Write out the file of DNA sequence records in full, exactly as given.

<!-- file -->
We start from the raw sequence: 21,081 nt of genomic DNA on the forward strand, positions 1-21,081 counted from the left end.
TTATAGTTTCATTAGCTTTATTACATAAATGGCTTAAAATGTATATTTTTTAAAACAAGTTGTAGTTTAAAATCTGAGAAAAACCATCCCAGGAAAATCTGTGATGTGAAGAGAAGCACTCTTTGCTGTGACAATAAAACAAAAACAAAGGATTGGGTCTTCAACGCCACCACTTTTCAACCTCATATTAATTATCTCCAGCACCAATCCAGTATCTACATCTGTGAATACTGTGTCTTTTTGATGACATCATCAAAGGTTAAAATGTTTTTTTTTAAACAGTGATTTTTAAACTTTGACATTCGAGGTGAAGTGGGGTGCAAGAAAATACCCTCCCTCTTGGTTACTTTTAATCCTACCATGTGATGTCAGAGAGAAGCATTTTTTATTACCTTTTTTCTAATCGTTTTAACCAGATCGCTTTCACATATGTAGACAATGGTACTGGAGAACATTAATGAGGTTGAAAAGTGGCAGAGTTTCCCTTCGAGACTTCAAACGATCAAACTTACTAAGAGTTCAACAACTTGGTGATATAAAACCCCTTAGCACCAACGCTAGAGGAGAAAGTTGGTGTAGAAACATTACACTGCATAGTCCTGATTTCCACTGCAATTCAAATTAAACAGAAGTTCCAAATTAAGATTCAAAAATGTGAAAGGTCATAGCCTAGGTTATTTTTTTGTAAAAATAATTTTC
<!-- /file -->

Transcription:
We start from the raw sequence: 21,081 nt of genomic DNA on the forward strand, positions 1-21,081 counted from the left end.
TTATAGTTTCATTAGCTTTATTACATAAATGGCTTAAAATGTATATTTTTTAAAACAAGTTGTAGTTTAAAATCTGAGAAAAACCATCCCAGGAAAATCTGTGATGTGAAGAGAAGCACTCTTTGCTGTGACAATAAAACAAAAACAAAGGATTGGGTCTTCAACGCCACCACTTTTCAACCTCATATTAATTATCTCCAGCACCAATCCAGTATCTACATCTGTGAATACTGTGTCTTTTTGATGACATCATCAAAGGTTAAAATGTTTTTTTTTAAACAGTGATTTTTAAACTTTGACATTCGAGGTGAAGTGGGGTGCAAGAAAATACCCTCCCTCTTGGTTACTTTTAATCCTACCATGTGATGTCAGAGAGAAGCATTTTTTATTACCTTTTTTCTAATCGTTTTAACCAGATCGCTTTCACATATGTAGACAATGGTACTGGAGAACATTAATGAGGTTGAAAAGTGGCAGAGTTTCCCTTCGAGACTTCAAACGATCAAACTTACTAAGAGTTCAACAACTTGGTGATATAAAACCCCTTAGCACCAACGCTAGAGGAGAAAGTTGGTGTAGAAACATTACACTGCATAGTCCTGATTTCCACTGCAATTCAAATTAAACAGAAGTTCCAAATTAAGATTCAAAAATGTGAAAGGTCATAGCCTAGGTTATTTTTTTGTAAAAATAATTTTC